03:29 PM

Sir Keir Starmer condemns PM’s decision to halve proposed pay rise for NHS staff

Labour leader Sir Keir Starmer tweeted: “Today the head of the NHS confirmed that health workers were to be offered a 2.1 per cent pay rise before the pandemic.

“So why has Boris Johnson halved his offer after a year where NHS workers have put their lives on the line for our country?”

03:21 PM

China launches vaccination certificates for cross-border travel

China has launched a digital Covid-19 vaccination certificate for its citizens planning cross-border travels, joining other countries issuing similar documents as they seek ways to reopen their economies.

A few countries, including Bahrain, have already introduced certificates identifying vaccinated people and the European Union agreed to develop vaccine passports under pressure from tourism-dependent southern countries.

The certificate issued by China would have details about the holder’s Covid-19 vaccination information and coronavirus test results, the Department of Consular Affairs under China’s foreign ministry said on its website.

Foreign Minister Wang Yi said on Sunday the aim of the certificate was to achieve mutual verification of information such as nucleic acid testing and vaccination, and contribute to safe and orderly interaction of people.

03:17 PM

Unhealthy heart structure linked to greater risk of Covid-19 diagnosis

People who have unhealthy heart structures face a “significantly higher risk” of being diagnosed with Covid-19, according to new research.

Scientists from the University of Southampton and Queen Mary University of London have analysed the health and genetic information of 310 people to examine the link between heart health and the coronavirus.

Using data from the UK Biobank database of patients, they found that people with pre-existing unhealthy heart structures and poorer heart function were more likely to test positive.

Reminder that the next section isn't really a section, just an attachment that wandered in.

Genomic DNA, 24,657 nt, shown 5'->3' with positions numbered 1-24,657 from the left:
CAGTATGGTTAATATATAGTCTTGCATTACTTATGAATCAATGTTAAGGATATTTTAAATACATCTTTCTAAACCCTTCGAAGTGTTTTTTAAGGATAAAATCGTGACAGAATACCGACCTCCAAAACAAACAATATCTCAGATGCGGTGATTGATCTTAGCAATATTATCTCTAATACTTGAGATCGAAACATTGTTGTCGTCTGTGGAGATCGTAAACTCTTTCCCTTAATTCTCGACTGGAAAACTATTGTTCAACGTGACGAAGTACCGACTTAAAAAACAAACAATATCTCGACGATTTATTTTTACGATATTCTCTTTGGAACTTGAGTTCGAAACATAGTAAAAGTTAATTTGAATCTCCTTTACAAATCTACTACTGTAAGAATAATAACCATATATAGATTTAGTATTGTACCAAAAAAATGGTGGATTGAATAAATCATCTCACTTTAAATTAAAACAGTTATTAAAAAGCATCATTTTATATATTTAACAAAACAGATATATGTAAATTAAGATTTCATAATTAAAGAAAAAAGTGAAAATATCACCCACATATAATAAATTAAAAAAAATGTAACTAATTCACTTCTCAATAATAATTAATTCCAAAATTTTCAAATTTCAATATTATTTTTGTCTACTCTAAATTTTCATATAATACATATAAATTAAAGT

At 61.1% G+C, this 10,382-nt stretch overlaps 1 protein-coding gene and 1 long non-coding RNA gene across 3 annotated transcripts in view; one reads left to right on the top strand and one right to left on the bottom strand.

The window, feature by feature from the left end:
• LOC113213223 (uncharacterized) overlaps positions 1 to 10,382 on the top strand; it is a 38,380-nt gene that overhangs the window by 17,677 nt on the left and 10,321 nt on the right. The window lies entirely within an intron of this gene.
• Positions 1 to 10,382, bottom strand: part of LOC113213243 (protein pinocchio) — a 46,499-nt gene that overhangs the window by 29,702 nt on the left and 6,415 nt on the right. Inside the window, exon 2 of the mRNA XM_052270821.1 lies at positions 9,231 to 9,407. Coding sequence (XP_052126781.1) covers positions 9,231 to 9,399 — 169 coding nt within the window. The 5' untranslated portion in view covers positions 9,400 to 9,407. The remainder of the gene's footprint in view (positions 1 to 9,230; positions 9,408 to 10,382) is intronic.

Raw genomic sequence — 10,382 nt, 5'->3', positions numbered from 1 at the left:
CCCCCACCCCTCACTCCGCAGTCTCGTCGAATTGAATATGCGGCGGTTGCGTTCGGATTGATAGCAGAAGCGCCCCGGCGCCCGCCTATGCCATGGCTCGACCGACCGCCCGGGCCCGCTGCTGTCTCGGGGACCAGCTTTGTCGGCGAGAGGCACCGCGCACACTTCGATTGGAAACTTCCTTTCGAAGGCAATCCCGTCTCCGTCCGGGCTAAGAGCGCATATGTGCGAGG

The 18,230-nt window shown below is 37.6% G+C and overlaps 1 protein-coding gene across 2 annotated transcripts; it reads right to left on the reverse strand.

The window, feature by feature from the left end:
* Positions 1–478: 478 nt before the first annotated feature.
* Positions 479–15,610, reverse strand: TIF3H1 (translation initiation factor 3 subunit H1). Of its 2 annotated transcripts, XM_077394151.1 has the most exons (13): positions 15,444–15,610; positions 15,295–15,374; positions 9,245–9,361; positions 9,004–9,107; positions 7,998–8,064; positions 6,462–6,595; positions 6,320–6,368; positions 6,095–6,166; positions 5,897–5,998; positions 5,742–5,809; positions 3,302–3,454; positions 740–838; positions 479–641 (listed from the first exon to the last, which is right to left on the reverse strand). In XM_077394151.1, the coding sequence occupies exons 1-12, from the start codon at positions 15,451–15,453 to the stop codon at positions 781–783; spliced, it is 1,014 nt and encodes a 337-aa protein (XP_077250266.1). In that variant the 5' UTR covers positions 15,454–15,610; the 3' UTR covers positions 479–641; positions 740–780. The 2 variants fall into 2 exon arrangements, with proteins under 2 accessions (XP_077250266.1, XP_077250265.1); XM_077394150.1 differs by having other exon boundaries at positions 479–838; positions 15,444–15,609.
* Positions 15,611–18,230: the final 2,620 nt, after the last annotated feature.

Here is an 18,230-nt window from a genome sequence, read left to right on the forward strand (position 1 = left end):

The findings, published in the journal Aging Clinical and Experimental Research, suggest these relationships were more important than factors such as age, sex, ethnicity, deprivation, diabetes, high blood pressure, high cholesterol, and previous heart attack.

03:11 PM

Comment: Another lockdown to protect vaccine refuseniks would be unconscionable

If cases surge again in the Autumn, once everyone has been offered a vaccine, the Prime Minister will be faced with a moral conundrum, writes Ross Clark.

Fair enough, if people want to disbelieve the results of anonymised vaccine trials, or if they want to think that vaccines are a secret plot by Bill Gates to implant microchips in our heads.

It is their right to believe that, and I would never try to force any vaccine upon them, nor even back the idea of forcing citizens to go about with vaccine passports.

I do not believe that, ultimately, this will be a large group – so far the government reports a take-up rate of over 90 percent.

Nevertheless, Whitty’s suggestion does rather lead us into an ethical problem: should public health policy – and more especially lockdowns and other restrictions on our lives – by allowed to revolve around protecting people who have been offered a vaccine but who have refused it?

Read Ross Clark’s full commentary here

03:01 PM

Nicola Sturgeon: Rangers did not do enough to prevent mass title celebrations

Nicola Sturgeon has said Rangers “did not do nearly enough” to help avoid fans celebrating after their league victory.

Fans congregated in George Square and outside Ibrox Stadium after their side took their first top-flight title in 10 years.

Rangers fans outside Ibrox - Jeff J Mitchell/Getty Images Europe

Rangers fans outside Ibrox – Jeff J Mitchell/Getty Images Europe

On Tuesday, the First Minister told Holyrood told MSPs she shared the “anger” over the “disgraceful” behaviour and that she would be speaking with Police Scotland’s Chief Constable (Iain Livingstone) later that day to avoid a similar situation in future.

She said: “However, no one should doubt the deeply invidious situation that behaviour like this puts the police in as they discharge their responsibility to protect public order and safety.

And as far as I am concerned in this case, Rangers Football Club did not do nearly enough to help avoid this situation arising at the weekend.